Maybe you read that and thought, “Yes, he clearly agrees with my side.” But in this masterfully written book you will notice that he takes no sides, offers no fodder for proving that WE are right on this issue and THEY are wrong.
Instead he challenges to see through the issue and focus on us remaining united. You know, like A Way Forward.
At a time in our society when two sides can’t talk about anything Rev. Cantrell calls us to be above that, to be people of faith and courage, to exemplify scriptural holiness.
The battle for the soul of United Methodism will not be fought against other United Methodists of differing perspectives… It will be a struggle between the power of fear and the power of faith.
You can pick up a copy from Amazon for about $17. Spend a few hours with it, then a few more discussing with others in your circle. I ordered it thinking it would be great for a church-wide study but instead think it’s a great conversation starter for those already aware of the issues facing our church.
I had a call from a pastor friend last week. He thought we were going to talk about bequests and endowments. We ended up talking about a capital campaign. That was my fault.
He called me excited that a member of his church had left a six-figure gift in her will. This is a church with attendance in the 150 range and up until a few years ago consistently finished the year in the red. This was a big gift for them.
He said they intended to add most of it to their permanent endowment fund that I had made many trips to his church to help them establish. He explained that they would need to take about a third of the total to spend on capital improvements. I often hear this and don’t necessarily think its a horrible idea. And the he said it:
“We won’t have to have that capital campaign we were planning.”
You know that sound of a needle suddenly being yanked off of a record? That was my response.
His position was that if they had the money from another source, they need not have the campaign. Why would they go through that if they didn’t need to.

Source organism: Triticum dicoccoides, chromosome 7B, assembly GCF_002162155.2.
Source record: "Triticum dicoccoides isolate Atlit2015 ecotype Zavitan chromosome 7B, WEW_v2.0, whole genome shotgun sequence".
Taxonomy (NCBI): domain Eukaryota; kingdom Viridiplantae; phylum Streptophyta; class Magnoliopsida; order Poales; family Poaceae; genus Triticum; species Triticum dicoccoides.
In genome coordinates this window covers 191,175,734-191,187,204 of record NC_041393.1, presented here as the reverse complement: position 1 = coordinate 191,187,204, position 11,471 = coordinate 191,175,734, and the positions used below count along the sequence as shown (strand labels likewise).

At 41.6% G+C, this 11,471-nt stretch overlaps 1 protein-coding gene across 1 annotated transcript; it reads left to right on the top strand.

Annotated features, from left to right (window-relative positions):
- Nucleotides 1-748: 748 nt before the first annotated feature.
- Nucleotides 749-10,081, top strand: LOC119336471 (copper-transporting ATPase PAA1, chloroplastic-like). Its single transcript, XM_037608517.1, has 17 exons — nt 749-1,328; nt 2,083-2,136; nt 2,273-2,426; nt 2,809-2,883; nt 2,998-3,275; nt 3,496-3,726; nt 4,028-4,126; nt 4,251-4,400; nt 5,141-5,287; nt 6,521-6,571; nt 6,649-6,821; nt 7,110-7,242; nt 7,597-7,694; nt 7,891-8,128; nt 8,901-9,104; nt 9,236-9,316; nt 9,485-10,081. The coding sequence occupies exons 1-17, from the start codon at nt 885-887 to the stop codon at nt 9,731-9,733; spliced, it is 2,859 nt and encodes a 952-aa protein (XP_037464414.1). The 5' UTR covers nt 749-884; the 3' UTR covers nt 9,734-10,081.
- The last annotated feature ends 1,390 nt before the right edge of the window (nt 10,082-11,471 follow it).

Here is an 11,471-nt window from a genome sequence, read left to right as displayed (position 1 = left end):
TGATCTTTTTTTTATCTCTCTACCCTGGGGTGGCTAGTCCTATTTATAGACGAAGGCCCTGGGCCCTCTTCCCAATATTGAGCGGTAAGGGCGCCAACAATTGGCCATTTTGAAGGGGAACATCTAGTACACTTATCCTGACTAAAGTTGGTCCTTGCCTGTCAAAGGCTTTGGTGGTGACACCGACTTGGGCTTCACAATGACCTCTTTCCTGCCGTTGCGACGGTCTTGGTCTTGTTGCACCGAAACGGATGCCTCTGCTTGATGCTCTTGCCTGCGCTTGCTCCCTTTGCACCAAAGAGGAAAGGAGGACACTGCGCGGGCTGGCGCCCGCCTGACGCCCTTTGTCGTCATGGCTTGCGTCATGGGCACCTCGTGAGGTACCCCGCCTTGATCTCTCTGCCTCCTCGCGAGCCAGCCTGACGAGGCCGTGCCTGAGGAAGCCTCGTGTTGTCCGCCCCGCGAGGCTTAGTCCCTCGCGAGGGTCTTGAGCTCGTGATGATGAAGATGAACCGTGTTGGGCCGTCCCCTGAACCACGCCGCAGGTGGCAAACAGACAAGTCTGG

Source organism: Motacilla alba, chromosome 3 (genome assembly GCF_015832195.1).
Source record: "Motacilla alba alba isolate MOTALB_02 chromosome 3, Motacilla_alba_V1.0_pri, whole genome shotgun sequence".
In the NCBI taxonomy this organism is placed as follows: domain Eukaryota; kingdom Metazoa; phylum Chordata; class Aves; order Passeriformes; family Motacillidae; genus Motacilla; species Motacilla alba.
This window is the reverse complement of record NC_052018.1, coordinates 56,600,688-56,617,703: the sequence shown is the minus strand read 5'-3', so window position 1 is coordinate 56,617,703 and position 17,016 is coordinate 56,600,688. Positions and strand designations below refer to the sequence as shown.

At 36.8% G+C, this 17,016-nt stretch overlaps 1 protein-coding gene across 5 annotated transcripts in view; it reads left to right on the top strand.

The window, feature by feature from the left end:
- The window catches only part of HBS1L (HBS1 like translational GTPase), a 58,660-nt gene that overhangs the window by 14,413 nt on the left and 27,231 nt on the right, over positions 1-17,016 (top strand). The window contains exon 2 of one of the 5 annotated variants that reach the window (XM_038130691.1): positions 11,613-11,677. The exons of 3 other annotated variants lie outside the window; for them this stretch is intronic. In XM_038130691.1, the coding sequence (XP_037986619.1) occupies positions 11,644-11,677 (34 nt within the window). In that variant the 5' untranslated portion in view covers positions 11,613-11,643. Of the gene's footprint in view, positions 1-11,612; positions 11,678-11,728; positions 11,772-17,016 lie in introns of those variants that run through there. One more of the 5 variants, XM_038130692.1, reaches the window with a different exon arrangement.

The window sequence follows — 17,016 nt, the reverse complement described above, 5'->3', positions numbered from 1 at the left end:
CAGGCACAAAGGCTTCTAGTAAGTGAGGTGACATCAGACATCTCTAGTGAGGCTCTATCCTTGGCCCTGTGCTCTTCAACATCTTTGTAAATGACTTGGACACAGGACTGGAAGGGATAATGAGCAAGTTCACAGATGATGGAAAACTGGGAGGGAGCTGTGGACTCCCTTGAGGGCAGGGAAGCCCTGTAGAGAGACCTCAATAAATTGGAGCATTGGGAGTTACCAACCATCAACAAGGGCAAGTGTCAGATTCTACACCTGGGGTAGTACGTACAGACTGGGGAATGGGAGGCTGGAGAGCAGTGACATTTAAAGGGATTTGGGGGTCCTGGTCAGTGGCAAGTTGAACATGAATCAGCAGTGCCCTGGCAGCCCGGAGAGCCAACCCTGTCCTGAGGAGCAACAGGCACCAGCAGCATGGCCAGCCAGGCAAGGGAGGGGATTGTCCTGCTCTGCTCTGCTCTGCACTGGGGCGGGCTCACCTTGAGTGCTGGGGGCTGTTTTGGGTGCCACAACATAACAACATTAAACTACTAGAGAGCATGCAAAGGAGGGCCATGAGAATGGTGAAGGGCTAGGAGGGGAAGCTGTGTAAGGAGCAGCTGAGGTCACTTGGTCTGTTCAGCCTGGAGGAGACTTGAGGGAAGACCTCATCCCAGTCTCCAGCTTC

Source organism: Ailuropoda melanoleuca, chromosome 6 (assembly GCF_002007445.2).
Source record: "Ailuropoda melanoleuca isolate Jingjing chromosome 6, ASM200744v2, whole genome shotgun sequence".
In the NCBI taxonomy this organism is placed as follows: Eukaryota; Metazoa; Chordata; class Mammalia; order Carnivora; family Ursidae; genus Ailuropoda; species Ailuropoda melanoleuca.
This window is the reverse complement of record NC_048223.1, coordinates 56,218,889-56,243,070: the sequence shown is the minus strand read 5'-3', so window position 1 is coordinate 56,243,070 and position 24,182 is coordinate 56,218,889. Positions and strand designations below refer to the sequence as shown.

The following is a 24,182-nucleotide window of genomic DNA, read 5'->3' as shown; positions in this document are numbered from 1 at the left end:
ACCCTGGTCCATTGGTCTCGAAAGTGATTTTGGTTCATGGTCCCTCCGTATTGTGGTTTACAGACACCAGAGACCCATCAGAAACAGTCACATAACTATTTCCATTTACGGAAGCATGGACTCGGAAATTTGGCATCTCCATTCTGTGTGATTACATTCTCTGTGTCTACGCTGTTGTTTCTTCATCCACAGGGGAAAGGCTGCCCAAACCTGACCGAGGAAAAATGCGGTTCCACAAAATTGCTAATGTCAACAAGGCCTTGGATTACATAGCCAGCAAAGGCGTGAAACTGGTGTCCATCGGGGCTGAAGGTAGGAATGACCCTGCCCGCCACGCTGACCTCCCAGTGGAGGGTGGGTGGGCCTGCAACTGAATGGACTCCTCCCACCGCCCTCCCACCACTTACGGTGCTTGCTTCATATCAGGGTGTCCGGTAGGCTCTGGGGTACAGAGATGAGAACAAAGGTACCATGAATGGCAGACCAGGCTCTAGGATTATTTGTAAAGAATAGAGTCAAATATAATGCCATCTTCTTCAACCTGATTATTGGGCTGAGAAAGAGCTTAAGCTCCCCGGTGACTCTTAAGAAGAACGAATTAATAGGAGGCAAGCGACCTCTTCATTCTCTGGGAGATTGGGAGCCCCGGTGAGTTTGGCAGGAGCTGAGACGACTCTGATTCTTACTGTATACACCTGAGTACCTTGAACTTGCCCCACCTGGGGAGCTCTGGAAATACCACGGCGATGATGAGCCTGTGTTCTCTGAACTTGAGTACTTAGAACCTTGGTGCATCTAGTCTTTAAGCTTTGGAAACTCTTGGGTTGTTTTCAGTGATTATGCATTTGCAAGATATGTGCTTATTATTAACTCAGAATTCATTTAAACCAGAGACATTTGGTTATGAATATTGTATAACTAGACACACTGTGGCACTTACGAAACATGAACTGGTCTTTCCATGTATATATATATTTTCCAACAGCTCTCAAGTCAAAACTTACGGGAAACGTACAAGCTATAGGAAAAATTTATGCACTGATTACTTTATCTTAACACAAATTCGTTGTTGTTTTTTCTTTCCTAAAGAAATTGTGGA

As we talked I began to develop a list of 3 reasons to have a capital campaign.
Unfortunately many churches avoid capital campaigns like the plague. Lay folk are afraid they’ll be expected to give and many pastors don’t know much about campaigns. Taking money out of the endowment or using other sources of “found money” is certainly the path of least resistance.
In a capital campaign one goal is certainly enough money to refurbish the bathrooms or fix the roof. But the three goals above are, in my opinion, far more important. New carpet and drapes are good things, disciples who have moved further along their journeys are far better.
By the way, if you’re considering a capital campaign in your church but aren’t sure of the details the book, Extraordinary Money: Understanding the Church Capital Campaign by Michael Reeves is a great resource. I have a bunch of copies in my office and I’d be happy to send one your way, just email me.
Photo credit: Diocese of Paterson, NJ.
As I watch the news about the impending invasion of Hurricane Matthew on the southeast United States, two memory tracks come to mind.
The earlier of the two was in August of 1995 when we were vacationing in North Carolina and Hurricane Felix was a threat. We were highly encouraged to evacuate and had every intention of doing so, once the huge traffic jams trying to leave the island waned. The good news is that Felix headed back out to sea and we were able to stay put, giving us the unusual experience of empty beaches and amazing surf.
The second was far different. In October of 2005 I led a team of about a dozen of us to Mississippi after Katrina. We worked well north of the coast, cleaning up downed trees and such. But we had the chance one day to go to Bay Saint Louis and nearby Waveland, where the eye came ashore. The destruction was amazing. But more amazing was to see UMCOR set up in the yard of Main Street UMC in Bay Saint Louis. The church was next to the massive county courthouse, which sheltered the church from the wind and largely protected it from damage.
The church was a refuge, a place where volunteers were housed and dispatched; food, water and flood buckets were distributed; prayers were offered and tears were shed. It was a powerful experience, one that I doubt I shall forget. You can read more about that experience in this post from a few years ago.
That church was a mission outpost because of the people in the pews across United Methodism. They donated flood buckets for the clean up. They donated money to buy food and water. They offered up prayers that came back down to that community.
Because of that generosity the United Methodist Church offered to hope to a hopeless situation.
It was church.